Other sites of astronomical interest

Tswaing Meteorite Crater by Robert Groess

The Tswaing (Soutpan) Meteorite Crater is located about 40 km north of Pretoria, west of Hammanskraal, off the M35 Soutpan Road. This crater is the result of a meteoritic impact about 220 000 years ago and is 1.4 km in diameter, comparable in size to the much better-known Barringer “meteor” crater in Arizona, USA. The Tswaing site is under the care of Ditsong Museums of South Africa. It is open to the public, and has an interpretive centre
[ http://www.ditsong.org.za/tswaing.htm ].

The Hoba Meteorite is an iron-nickel meteorite located on a farm 18 km from Grootfontein in northern Namibia. Believed to have fallen some 80 000 years ago, this 60-ton meteorite, claimed to be the largest in the world, measures 3 m x 3 m x 1 m. It was declared a National Monument in 1920 [ http://www.namibweb.com/hoba.htm ].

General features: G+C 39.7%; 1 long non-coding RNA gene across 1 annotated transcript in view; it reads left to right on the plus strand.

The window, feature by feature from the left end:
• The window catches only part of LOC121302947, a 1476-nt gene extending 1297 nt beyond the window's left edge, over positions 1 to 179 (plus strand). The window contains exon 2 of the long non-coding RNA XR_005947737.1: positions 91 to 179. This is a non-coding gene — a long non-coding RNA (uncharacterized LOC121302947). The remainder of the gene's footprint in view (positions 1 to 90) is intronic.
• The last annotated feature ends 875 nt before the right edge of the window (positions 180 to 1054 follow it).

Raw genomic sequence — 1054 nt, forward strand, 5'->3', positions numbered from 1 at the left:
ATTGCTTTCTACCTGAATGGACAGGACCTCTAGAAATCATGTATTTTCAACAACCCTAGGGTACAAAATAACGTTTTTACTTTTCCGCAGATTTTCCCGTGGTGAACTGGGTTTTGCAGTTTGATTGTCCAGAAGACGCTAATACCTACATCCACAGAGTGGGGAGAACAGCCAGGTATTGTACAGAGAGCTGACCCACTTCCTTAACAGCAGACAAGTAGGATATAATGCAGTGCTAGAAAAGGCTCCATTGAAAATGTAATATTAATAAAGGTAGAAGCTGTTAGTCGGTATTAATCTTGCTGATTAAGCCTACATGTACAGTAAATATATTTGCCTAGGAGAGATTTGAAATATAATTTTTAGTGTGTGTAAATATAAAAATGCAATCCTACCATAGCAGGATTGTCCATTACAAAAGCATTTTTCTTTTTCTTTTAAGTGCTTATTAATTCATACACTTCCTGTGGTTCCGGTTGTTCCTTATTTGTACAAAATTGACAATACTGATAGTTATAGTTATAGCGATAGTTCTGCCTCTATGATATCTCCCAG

The Vredefort structure is currently regarded as the oldest and largest clearly visible impact structure on Earth, formed when a gigantic meteorite (larger than Table Mountain) hit the Earth some two billion years ago. The original crater is estimated to have been 250 – 300 km in diameter. It is difficult to visualize from the ground; the central uplift is near Parys in the Free State and the outer wrinkle is the Braamfontein Ridge in Johannesburg. Vredefort played a role in the concentration of the Free State and Transvaal gold deposits. In 2005 July it was declared a World Heritage Site by UNESCO. There are only two other impact structures as big as Vredefort, the Sudbury structure in Canada and Chicxulub in the Caribbean. The oldest (3 billion years) known impact structure is in the Manitsoq region of West Greenland and was discovered in 2009.